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Bullmastiff vs English Mastiff: How to Differ these Gentle Giants?

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When considering a gentle giant to join your family, the Mastiff breed is a popular choice. However, within this type of breed, there are distinct varieties, the English Mastiff and the Bullmastiff being the most notable.

Both breeds share a robust and powerful appearance alongside a well-mannered temperament, making them beloved by dog enthusiasts around the world.

The English Mastiff is known for its sheer size and holds the title as one of the heaviest dog breeds. These canines radiate an aura of nobility and calm strength.

On the other hand, the Bullmastiff, a blend of the English Mastiff and the English Bulldog, presents a slightly more active and protective personality. This breed was developed to assist gamekeepers in deterring poachers, which speaks to their courage and loyalty.

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Choosing between an English Mastiff and a Bullmastiff really comes down to understanding their subtle differences in size, activity levels, and the potential health and maintenance requirements each breed entails. Each has its unique set of characteristics, but one thing holds true for both—their immense capacity for companionship and the heartwarming bond they can form with their dog owners.

So, let’s take a deeper look at the Bullmastiff vs English Mastiff dog breed comparison. They are both recognized by the American Kennel Club. But what is the subtle difference between the two?

Key Takeaways

  • Both breeds are large, gentle, and make for great companions
  • The English Mastiff is larger and more relaxed, while the Bullmastiff is more active and protective
  • Prospective owners should consider size, exercise needs, and health care when choosing between the two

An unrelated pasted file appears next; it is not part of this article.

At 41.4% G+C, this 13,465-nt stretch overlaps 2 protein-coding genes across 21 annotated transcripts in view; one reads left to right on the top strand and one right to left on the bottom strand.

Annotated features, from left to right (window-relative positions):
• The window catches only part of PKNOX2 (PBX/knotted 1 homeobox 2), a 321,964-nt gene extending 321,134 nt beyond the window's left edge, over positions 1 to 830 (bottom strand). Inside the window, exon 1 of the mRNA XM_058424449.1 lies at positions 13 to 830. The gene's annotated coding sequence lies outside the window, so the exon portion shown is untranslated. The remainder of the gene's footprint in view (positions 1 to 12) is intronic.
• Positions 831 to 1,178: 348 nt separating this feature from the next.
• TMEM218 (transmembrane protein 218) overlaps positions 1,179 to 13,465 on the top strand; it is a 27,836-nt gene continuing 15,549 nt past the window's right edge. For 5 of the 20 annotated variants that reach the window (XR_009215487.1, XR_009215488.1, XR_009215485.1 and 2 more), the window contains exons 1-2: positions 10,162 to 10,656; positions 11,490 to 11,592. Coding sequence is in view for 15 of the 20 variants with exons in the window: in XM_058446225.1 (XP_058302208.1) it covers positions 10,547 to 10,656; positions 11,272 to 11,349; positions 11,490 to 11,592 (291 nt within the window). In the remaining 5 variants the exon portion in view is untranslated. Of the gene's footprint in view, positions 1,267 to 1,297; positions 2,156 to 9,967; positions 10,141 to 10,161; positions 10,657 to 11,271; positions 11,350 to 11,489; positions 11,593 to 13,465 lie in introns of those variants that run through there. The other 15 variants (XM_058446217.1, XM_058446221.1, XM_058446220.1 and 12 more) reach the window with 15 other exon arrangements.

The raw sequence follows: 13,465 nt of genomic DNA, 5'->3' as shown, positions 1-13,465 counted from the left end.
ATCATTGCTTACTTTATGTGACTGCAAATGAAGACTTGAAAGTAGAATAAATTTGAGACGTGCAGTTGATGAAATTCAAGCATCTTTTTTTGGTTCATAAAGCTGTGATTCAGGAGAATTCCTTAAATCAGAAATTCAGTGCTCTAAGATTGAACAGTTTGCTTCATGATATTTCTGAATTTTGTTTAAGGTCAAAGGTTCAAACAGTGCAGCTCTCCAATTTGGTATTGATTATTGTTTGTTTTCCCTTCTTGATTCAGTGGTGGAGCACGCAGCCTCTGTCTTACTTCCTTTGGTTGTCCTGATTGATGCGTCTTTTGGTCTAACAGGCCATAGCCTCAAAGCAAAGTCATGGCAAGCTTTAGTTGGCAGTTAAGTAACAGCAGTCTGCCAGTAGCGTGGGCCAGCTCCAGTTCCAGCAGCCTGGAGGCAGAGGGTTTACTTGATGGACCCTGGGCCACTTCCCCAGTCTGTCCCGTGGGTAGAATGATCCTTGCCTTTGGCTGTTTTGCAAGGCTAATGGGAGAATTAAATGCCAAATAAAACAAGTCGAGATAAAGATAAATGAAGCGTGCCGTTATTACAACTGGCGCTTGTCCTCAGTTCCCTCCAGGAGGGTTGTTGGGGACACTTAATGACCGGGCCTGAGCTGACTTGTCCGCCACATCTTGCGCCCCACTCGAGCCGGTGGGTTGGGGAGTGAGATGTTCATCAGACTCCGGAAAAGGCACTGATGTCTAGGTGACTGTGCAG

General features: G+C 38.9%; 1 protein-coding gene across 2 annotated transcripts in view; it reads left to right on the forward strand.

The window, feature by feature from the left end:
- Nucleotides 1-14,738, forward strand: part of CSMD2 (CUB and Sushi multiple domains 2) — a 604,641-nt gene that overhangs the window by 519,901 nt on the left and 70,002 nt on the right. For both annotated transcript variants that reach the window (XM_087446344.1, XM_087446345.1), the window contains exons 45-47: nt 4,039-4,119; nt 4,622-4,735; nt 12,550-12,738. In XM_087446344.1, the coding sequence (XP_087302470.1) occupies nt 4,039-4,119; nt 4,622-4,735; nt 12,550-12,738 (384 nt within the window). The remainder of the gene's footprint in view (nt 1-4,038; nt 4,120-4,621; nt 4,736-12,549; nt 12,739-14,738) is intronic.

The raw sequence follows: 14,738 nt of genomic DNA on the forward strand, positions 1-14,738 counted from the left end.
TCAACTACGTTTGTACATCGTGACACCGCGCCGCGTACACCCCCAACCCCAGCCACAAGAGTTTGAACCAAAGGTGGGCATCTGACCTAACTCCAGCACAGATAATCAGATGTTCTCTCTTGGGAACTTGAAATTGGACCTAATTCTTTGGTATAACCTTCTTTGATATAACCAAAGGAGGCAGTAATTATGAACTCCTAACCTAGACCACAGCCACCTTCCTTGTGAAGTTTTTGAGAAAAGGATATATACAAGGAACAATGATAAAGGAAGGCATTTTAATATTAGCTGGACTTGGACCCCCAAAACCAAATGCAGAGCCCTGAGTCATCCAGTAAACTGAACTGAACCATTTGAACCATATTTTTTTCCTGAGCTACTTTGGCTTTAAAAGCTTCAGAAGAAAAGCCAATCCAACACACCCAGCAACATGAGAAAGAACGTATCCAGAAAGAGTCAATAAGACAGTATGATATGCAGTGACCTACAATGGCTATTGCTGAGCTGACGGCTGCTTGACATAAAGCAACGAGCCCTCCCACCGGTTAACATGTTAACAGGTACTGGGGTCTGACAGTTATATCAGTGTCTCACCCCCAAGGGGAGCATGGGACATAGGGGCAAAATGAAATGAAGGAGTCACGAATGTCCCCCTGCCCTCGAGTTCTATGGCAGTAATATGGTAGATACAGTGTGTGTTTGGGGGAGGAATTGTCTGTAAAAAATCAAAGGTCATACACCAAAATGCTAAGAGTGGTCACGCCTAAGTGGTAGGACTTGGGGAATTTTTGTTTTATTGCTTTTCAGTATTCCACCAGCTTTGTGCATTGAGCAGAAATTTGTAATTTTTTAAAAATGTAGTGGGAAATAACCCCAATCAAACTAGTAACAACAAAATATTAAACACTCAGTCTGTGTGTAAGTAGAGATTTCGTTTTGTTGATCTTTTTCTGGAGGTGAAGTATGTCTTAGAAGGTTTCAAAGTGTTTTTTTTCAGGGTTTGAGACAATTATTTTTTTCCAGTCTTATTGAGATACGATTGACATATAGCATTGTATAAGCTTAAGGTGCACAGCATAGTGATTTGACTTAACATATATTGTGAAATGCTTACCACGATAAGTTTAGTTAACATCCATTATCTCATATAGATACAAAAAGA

Breed Origins and History

Exploring the rich tapestries of the Bullmastiff and English Mastiff breeds reveals a journey through time and purpose. Both breeds share an English heritage and a lineage steeped in history, from ancient guardians to noble companions.

Bullmastiff History

Originating in England, the Bullmastiff was bred in the late 19th century. Landowners needed a dog that could track and hold poachers without causing harm. Hence, they crossed the Mastiff, known for its size and strength, with the Bulldog, valued for its bravery and tenacity.

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The result was a breed that is approximately 60% Mastiff and 40% Bulldog—the powerful yet disciplined Bullmastiff.

English Mastiff History

The English Mastiff, one of the most ancient breeds, has roots that can be traced back to 2700 BC. Historically, they have been utilized as war dogs and even accompanied Roman armies, contributing to their widespread distribution. The lineage likely includes the impressive Tibetan Mastiff.

In England, their role shifted as they were used in bloodsports, notably against lions and bulls, cementing their reputation as formidable and courageous canines.

Physical Characteristics

When comparing the Bullmastiff to the English Mastiff, one will notice that these gentle giants have notable differences in their physical makeup. Here’s a closer look at their size and weight, coats and colors, and other visual distinctives.

Size and Weight

The English Mastiff holds the title for larger mass. Males can tip the scales at a hefty 160 to 230 pounds, standing 30 inches and taller at the shoulder. Females are not far behind, generally weighing between 120 and 170 pounds.

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In contrast, the Bullmastiff is a bit more compact. Males rarely exceed 130 pounds, and females often weigh around 100 pounds, with a height typically less than 27 inches for males and 26 inches for females.

  • English Mastiff
    • Male: 160-230 lbs, 30+ inches
    • Female: 120-170 lbs, 27.5+ inches
  • Bullmastiff
    • Male: 110-130 lbs, up to 27 inches
    • Female: 100-120 lbs, up to 26 inches

Coat and Color

Both breeds have short, manageable coats, but there’s a slight difference in texture; the Bullmastiff’s coat tends to be a bit rougher compared to the English Mastiff’s smoother finish.

As for color, they share similar shades. One can find them in fawn, brindle, and a deep reddish-brown often referred to as red. However, the English Mastiff’s palette can sometimes showcase a distinctive apricot hue.